posted by emelenjr at 2:56 PM on February 20, 2012

EZPass Lane driver

Aha! If your EZPass system is like the Florida system, you can get records of the car going through the checkpoints online. I'd guess you took a rental car? Or you own two cars?

Print out that electronic record of where you were driving on your way to your parents, and on your way home.

Did you send any emails while you were away? Did you take time off from work? Did you visit anyone other than your parents who would write a letter stating that you were in _Other City_ on the dates in question? Did anybody take your picture with a digital camera? Hopefully in front of a sign? None of those things would be enough on their own, but a few together might work.

The police report number is definitely a must.
posted by bilabial at 7:01 PM on February 20, 2012

Take the police report to wherever you go to pay/dispute tickets. Ask them to cut you a break. It will depend on the city and the clerk; some people are jerks, not most.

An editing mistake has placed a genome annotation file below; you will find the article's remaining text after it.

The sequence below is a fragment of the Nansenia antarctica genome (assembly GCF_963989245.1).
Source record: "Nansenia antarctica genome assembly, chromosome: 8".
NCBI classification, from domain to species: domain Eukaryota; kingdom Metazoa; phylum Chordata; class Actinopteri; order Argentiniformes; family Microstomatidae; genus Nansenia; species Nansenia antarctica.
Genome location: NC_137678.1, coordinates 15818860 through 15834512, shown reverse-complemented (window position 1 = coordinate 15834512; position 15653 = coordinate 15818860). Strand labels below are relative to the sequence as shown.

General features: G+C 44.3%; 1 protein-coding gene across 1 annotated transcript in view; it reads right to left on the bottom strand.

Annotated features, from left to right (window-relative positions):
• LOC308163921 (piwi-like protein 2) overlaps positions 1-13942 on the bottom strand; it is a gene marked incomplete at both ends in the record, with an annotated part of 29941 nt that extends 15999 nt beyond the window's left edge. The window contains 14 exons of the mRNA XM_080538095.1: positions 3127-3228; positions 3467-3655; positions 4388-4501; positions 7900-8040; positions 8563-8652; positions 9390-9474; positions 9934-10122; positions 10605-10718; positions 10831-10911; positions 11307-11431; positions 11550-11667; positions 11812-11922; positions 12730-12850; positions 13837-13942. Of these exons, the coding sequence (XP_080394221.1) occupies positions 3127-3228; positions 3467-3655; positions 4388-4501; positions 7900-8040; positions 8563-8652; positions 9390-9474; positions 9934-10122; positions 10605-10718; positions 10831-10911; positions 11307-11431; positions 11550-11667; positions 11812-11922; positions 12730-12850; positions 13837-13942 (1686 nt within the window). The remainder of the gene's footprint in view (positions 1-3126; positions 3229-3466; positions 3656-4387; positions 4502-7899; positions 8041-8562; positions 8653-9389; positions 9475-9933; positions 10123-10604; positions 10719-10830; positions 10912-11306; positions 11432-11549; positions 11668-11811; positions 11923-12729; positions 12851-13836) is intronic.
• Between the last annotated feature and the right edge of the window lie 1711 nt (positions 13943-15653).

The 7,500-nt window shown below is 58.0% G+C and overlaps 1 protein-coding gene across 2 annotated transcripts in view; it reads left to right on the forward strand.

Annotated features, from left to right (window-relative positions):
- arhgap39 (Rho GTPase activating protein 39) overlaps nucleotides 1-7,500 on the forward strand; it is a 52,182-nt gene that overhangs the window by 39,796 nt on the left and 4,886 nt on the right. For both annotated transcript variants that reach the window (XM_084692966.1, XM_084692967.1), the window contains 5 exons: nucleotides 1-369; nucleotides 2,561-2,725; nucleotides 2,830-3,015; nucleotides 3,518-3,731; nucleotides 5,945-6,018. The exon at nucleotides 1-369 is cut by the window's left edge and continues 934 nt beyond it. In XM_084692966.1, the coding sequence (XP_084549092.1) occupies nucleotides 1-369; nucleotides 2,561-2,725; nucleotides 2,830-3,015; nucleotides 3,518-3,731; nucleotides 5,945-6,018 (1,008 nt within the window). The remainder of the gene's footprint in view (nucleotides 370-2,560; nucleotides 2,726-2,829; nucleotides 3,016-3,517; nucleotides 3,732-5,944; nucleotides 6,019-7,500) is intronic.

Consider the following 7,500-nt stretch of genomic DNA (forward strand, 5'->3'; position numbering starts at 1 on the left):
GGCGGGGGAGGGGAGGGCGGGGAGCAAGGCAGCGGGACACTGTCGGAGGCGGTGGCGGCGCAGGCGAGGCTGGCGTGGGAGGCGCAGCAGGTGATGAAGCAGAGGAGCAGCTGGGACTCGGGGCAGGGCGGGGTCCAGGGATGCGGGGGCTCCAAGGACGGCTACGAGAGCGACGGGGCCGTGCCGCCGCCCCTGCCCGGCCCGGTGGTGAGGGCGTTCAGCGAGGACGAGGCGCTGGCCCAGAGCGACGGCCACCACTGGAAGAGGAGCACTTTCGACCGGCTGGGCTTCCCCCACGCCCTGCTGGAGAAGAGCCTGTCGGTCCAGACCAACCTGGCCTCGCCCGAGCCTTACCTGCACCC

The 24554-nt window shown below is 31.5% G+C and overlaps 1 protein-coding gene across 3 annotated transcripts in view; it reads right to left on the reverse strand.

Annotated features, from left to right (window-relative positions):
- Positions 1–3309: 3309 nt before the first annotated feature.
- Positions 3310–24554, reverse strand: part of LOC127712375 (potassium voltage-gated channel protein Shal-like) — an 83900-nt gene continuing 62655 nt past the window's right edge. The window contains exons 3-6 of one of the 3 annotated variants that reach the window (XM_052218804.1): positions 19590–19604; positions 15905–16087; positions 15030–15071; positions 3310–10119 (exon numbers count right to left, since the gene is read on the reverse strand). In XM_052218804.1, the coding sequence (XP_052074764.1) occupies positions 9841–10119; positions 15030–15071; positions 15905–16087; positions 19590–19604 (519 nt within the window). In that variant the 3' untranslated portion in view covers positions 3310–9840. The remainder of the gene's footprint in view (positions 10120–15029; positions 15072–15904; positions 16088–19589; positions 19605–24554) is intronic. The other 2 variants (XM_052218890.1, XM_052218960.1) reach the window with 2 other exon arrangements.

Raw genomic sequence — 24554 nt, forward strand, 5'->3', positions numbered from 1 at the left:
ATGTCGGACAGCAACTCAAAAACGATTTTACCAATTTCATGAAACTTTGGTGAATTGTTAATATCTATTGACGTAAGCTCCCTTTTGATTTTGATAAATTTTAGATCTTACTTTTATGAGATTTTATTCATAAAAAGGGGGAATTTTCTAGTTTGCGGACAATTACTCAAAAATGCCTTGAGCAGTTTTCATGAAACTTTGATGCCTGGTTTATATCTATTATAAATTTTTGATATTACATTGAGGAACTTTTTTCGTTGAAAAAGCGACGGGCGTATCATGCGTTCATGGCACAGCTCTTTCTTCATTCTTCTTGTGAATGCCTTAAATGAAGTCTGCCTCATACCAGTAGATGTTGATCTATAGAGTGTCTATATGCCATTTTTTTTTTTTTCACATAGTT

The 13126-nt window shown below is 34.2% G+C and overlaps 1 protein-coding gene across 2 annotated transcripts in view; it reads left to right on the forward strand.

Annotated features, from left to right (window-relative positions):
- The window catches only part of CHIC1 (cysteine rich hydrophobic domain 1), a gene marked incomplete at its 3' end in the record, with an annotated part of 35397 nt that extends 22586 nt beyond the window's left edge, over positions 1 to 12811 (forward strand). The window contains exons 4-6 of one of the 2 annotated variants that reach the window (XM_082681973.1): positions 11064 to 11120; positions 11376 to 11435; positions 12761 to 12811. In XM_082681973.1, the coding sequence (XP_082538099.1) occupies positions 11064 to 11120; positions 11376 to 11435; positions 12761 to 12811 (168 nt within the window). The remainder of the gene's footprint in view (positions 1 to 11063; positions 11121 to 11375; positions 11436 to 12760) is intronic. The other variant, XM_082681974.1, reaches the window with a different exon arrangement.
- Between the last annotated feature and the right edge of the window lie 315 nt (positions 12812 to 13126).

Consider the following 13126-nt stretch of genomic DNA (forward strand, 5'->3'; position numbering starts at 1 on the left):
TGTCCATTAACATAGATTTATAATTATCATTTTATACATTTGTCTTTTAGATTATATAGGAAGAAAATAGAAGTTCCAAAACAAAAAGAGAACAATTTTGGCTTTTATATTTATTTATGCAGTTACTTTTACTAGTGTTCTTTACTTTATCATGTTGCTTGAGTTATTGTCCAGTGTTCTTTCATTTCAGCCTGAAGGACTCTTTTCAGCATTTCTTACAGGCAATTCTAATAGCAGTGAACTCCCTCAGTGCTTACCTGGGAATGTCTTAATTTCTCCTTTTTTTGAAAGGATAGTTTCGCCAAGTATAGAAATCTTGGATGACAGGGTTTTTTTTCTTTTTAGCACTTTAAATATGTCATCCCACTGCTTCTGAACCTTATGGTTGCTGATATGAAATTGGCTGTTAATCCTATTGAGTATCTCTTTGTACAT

posted by theora55 at 4:23 PM on February 21, 2012

Response by poster: Well, I just got back from the hearing. They were nice and believed me, but said I definitely need the police report, which they unfortunately can't look up on their system. I explained why I hadn't gotten the police report -- it would take 10-12wks and cost $25 -- so they told me I could probably just go down to City Hall and get a copy of it. I tried that, but the city records office says it will take 4-6 weeks and they still wants $25.